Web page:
“Flint Fights Back” Looks at State of Democracy, Environmental Justice After Water Crisis

Dr. Benjamin Pauli on how the crisis over democracy that was emergency management fueled the resistance to the Flint Water Crisis and forced officials to pay attention.

Jake Neher/WDET
Jake Neher/WDET

As part of the 2019 WDET Book Club, WDET is exploring the Flint Water Crisis through Dr. Mona Hanna Attisha’s book on the subject, “What The Eyes Don’t See.”

Detroit Today host Stephen Henderson speaks with a political scientist and activist whose new book covers democracy, power, and accountability among officials. 

Dr. Benjamin J. Pauli is Assistant Professor of Social Science at Kettering University in Flint, Michigan and the author of “Flint Fights Back: Environmental Justice and Democracy in the Flint Water Crisis.” In his book, he focuses on how local officials had no authority and there was no representative democracy in Flint. He also looked at the popular responses to the crisis and wanted people to recognize the Flint Water Crisis for what it was. 

“Flint was a city with character. Flint was not the kind of city where people rolled over or gave up.” – Dr. Benjamin J. Pauli, author

Further reading: According to the MIT Press review of the book, “Dr. Pauli distinguishes the political narrative of the water crisis from the historical and technical narratives, showing that Flint activists’ emphasis on democracy helped them to overcome some of the limitations of standard environmental justice frameworks.”

Click on the player above to hear host Stephen Henderson interview Dr. Benjamin Pauli about Flint’s democratic struggle during the water crisis.



WDET Book Club

WDET’s 2019 Book Club is hosting a Summer Series featuring her Dr. Mona Hanna Attisha’s book, “What the Eyes Don’t See.” Dr. Attisha is a Flint pediatrician from Hurley Medical, who first brought public attention to the discovery of lead-tainted water, which led to the poisoning of Flint children.

As part of the Book Club, WDET’s Detroit Today is traveling across Southeast Michigan discussing water infrastructure, environmental toxins and the health of waterways. Stephen Henderson is also talking about these issues on the air.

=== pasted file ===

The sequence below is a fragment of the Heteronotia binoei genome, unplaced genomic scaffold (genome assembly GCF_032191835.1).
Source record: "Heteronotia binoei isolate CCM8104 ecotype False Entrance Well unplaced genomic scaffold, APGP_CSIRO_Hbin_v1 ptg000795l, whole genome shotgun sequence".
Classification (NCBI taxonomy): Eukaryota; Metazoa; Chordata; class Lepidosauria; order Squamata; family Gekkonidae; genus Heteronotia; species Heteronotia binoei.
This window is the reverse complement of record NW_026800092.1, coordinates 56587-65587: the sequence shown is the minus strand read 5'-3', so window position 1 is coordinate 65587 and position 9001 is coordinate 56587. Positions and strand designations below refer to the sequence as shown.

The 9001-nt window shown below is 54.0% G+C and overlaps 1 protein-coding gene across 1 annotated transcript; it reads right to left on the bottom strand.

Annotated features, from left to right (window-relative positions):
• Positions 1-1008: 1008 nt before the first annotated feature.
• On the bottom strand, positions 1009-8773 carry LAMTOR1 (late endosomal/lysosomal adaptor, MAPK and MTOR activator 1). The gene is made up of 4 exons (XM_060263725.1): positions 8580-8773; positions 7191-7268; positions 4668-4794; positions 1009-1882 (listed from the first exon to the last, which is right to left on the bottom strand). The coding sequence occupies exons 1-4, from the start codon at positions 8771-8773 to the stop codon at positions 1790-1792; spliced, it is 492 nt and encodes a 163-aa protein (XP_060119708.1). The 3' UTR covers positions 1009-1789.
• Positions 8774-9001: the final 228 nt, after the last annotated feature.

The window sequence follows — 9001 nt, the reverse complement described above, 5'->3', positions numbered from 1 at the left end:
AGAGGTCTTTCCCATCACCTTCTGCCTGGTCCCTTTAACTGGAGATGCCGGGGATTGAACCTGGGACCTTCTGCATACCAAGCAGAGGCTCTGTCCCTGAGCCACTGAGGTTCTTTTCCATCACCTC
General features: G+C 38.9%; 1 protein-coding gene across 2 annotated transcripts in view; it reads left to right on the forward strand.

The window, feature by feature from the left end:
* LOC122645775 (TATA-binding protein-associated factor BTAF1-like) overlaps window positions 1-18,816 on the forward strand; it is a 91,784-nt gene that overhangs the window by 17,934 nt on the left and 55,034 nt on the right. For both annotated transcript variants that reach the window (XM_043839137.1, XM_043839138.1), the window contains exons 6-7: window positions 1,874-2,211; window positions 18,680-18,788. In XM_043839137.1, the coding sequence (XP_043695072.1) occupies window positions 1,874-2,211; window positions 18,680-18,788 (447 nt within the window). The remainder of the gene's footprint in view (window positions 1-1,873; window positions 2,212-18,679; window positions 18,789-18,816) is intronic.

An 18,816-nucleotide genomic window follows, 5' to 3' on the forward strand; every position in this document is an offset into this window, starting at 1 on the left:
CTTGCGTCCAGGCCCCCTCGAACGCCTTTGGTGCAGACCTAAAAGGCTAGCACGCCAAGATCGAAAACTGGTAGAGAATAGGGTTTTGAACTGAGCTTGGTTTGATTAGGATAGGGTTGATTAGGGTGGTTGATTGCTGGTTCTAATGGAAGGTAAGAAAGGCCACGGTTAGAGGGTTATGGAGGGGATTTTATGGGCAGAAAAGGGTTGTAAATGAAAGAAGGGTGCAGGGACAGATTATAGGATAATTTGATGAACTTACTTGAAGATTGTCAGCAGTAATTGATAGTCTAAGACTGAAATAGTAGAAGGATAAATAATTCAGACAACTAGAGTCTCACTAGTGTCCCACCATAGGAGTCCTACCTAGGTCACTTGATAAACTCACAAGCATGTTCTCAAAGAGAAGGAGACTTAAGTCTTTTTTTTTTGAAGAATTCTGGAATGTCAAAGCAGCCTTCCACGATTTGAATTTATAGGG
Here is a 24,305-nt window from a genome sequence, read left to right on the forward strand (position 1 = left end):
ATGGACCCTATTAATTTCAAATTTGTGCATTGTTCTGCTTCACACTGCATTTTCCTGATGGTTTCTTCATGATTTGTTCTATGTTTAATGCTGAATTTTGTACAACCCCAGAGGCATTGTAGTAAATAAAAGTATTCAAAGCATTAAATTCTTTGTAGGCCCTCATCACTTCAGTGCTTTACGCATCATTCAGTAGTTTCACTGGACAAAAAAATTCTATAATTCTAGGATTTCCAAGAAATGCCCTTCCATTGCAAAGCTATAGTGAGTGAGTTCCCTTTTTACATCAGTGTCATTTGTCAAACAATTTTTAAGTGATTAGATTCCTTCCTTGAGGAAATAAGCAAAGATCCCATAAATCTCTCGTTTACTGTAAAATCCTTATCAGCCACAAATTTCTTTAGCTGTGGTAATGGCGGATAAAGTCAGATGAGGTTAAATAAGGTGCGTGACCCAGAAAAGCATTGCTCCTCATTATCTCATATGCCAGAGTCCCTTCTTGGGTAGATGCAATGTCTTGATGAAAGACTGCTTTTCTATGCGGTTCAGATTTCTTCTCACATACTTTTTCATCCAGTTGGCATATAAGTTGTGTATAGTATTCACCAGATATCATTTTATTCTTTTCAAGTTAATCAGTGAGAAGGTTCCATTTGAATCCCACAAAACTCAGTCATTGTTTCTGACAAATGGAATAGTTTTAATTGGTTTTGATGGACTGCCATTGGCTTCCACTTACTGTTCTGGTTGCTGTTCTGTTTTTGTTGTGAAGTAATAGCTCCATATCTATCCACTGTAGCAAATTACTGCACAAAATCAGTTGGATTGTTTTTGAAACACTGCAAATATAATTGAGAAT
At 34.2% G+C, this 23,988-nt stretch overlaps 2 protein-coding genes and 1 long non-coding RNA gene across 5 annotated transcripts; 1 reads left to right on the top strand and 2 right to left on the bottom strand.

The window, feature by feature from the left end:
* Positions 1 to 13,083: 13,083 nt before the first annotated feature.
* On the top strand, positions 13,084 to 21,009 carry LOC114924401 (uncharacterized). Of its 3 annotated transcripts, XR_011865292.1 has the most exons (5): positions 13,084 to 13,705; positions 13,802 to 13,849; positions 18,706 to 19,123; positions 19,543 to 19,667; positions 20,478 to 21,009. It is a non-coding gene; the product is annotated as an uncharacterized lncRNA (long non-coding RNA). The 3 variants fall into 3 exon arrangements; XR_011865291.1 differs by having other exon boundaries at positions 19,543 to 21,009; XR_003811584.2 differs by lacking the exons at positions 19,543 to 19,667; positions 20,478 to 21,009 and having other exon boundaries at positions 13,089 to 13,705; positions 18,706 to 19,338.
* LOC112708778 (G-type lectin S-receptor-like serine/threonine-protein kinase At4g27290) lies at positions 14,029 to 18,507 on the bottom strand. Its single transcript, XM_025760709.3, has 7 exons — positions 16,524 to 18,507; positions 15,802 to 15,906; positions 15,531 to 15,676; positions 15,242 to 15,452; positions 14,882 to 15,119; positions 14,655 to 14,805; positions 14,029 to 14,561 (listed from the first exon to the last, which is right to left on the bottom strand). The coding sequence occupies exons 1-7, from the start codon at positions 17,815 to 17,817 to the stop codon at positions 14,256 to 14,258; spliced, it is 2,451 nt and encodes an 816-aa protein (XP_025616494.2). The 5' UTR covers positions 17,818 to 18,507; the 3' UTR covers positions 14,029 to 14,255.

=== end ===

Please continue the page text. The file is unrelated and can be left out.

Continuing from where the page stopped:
You can join us in that discussion. Read the book and engage with us online, on the radio and at events throughout the region. Here’s how:

Online: Join The WDET Book Club on Facebook where we will post articles and discussion topics throughout the summer. We’ll also invite guests to participate in targeted discussions you can engage in throughout the next couple of months.

On the radioListen to 101.9 WDET! We’ll have interviews and conversations about Flint then and now, and more conversations about water quality, and trust in government during Detroit Today. You can listen to them on the radio, on demand and on the Detroit Today Podcast.

Follow us on TwitterFollow hashtag Detroit Today where we will tweet our events, our guests and information about issues of safe water in our sinks, streams and lakes..

Events: We will travel to libraries around the region with guests who played a role in the book. They will tell their own stories about their involvement in the Flint water crisis, and we’ll invite local experts to talk about issues affecting our water in each community.  


  • Detroit Today
    Dynamic and diverse voices. News, politics, community and the issues that define our region. Hosted by Pulitzer Prize-winning journalist Stephen Henderson, Detroit Today brings you fresh and perceptive views weekdays at 9 am and 7 pm.
  • Alaina Fruge
    Alaina Fruge is the producer for the WDET Book Club. She's always taking care of business so catch her when you can because you never know which one of her jobs she'll be at.